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Harold Pinter and what it takes to win a Nobel Prize

Includes elements of a March 4, 2004 entry in my old blog.

OK, I guess I'm some sort of barbarian. I had never heard of Harold Pinter. Apparently he's some sort of great writer or something.

Back in March 2004, he announced that he was quitting:

There will be no more plays from the pen of Harold Pinter, Britain's most distinguished living playwright.

In a career spanning more than 40 years, Pinter has produced such masterpieces as The Homecoming, Betrayal, The Birthday Party and The Caretaker. And, although recent work has failed to match in brilliance the glittering gems of the past, he is still the acknowledged grandee of the British stage.

I guess I'm more in Spongebob Squarepants right now. But people seem to like Pinter's stuff. And he hasn't disappeared altogether:

But now it is all over, the 74-year-old told BBC Radio 4's Front Row last night. "I think I've stopped writing plays now, but I haven't stopped writing poems," he said.

"I think I've written 29 plays. Isn't that enough? I think it's enough for me. I've found other forms now."

So let's visit his website and check out some of his poems:

There once was a man from Venus,
Whose head was shaped like a...

Stop! That's one of my favourites. Back to Pinter:


There's no escape.
The big pricks are out.
They'll fuck everything in sight.
Watch your back.

Harold Pinter Februrary 2003

OK, is that poetry or rap music? And more:

American Football
(A Reflection upon the Gulf War)

It works.
We blew the shit out of them.

We blew the shit right back up their own ass
And out their fucking ears.

It works.
We blew the shit out of them.
They suffocated in their own shit!

Praise the Lord for all good things.

We blew them into fucking shit.
They are eating it.

Praise the Lord for all good things.

We blew their balls into shards of dust,
Into shards of fucking dust.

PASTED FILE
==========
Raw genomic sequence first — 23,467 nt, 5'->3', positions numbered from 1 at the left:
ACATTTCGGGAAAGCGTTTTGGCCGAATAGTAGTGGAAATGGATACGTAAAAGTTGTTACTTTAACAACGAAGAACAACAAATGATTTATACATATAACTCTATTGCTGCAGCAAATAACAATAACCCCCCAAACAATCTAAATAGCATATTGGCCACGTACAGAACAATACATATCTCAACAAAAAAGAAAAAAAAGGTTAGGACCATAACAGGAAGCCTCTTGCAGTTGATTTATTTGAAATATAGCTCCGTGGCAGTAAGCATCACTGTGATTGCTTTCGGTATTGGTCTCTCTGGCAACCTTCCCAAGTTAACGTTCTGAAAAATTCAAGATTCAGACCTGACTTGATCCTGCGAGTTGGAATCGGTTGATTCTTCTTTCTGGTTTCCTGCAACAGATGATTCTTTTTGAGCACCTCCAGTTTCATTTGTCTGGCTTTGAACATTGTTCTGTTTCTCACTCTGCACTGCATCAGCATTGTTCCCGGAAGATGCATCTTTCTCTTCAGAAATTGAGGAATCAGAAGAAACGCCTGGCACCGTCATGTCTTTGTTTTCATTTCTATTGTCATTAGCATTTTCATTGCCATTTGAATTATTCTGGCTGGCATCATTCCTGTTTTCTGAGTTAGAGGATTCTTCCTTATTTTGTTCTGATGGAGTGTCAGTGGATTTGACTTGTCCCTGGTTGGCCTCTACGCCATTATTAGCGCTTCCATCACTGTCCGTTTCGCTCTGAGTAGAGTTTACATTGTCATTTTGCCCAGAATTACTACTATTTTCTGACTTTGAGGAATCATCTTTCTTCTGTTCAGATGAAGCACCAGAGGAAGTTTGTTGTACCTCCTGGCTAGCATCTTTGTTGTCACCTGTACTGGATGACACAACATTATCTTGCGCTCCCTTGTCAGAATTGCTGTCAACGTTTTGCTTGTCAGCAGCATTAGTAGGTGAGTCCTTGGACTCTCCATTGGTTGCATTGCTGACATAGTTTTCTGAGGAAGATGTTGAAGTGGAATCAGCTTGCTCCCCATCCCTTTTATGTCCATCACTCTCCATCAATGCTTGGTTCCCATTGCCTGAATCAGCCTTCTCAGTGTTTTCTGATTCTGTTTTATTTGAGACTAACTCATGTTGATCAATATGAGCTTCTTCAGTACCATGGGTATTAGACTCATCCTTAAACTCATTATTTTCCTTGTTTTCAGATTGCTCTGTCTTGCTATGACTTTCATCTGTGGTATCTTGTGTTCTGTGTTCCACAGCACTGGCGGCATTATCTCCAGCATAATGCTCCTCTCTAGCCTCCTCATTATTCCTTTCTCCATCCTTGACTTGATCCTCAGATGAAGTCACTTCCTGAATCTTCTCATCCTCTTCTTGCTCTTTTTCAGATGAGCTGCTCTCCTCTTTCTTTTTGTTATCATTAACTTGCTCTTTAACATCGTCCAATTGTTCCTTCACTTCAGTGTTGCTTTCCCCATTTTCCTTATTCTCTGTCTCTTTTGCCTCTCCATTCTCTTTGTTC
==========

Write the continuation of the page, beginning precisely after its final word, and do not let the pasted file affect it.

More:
We did it.

Now I want you to come over here and kiss me on the mouth.

Now that I have read poetry, I feel oh-so sophisticated. Very posh. Not like the gutter language you'd hear in some alley.

Well, it impressed the Nobel Committee:

British playwright Harold Pinter, who juxtaposed the brutal and the banal in such works as "The Caretaker" and "The Birthday Party" and made an art form out of spare language and unbearable silence, won the 2005 Nobel Prize in literature Thursday.

Pinter "in his plays uncovers the precipice under everyday prattle and forces entry into oppression's closed rooms," the Swedish Academy said. The chilling, understated style of his work even inspired an adjective all his own: Pinteresque.

I think he should continue to refine his "unbearable silence".

So why does he deserve the prize?

"Pinter restored theater to its basic elements: an enclosed space and unpredictable dialogue where people are at the mercy of each other and pretense crumbles," the academy said.


The bad news? He's going to be working on more of that poetry, the stuff I quoted above:

"My energies are going in different directions, certainly into poetry," he said.

In 2003, Pinter published a volume of anti-war poetry about the Iraq conflict, and in 2004 he joined a group of celebrity campaigners calling for Blair to be impeached.

"I'm using a lot of energy more specifically about political states of affairs, which I think are very, very worrying as things stand," he said.

Not the poetry, Harold. Do more of that silence thing. Just a thought.

Actually, maybe the Nobel committee could do more of the silence thing. They've devolved into another West-hating America-bashing transnational progressive elitist institution like the United Nations.

And the Nobel Prize for being the best West-hating America-bashing transnational progressive elitist institution goes to...


Welcome Michelle Malkin readers! Normally I don't make a point of putting this sort of welcome mat out, but in Canada we're running the "Small Dead Blog Awards". There is a link to the main nominations page at the top just under this blog's main tag line, and the panels to the left show the categories in which I've been nominated. We don't have a category for "Most Gutter Language Posing as Literary Blogging", or else Harold Pinter would have been a shoe-in. I'm pointing out the awards because if you follow the links from those panels, you'll see a cross-section of some of the best that Canada has to offer in blogging. If you haven't spent much time reading blogs from north of the 49th, this might be a good time to try them out. If you like what you see, then go ahead and register a vote. They are all worthy nominees. Cheers, eh!

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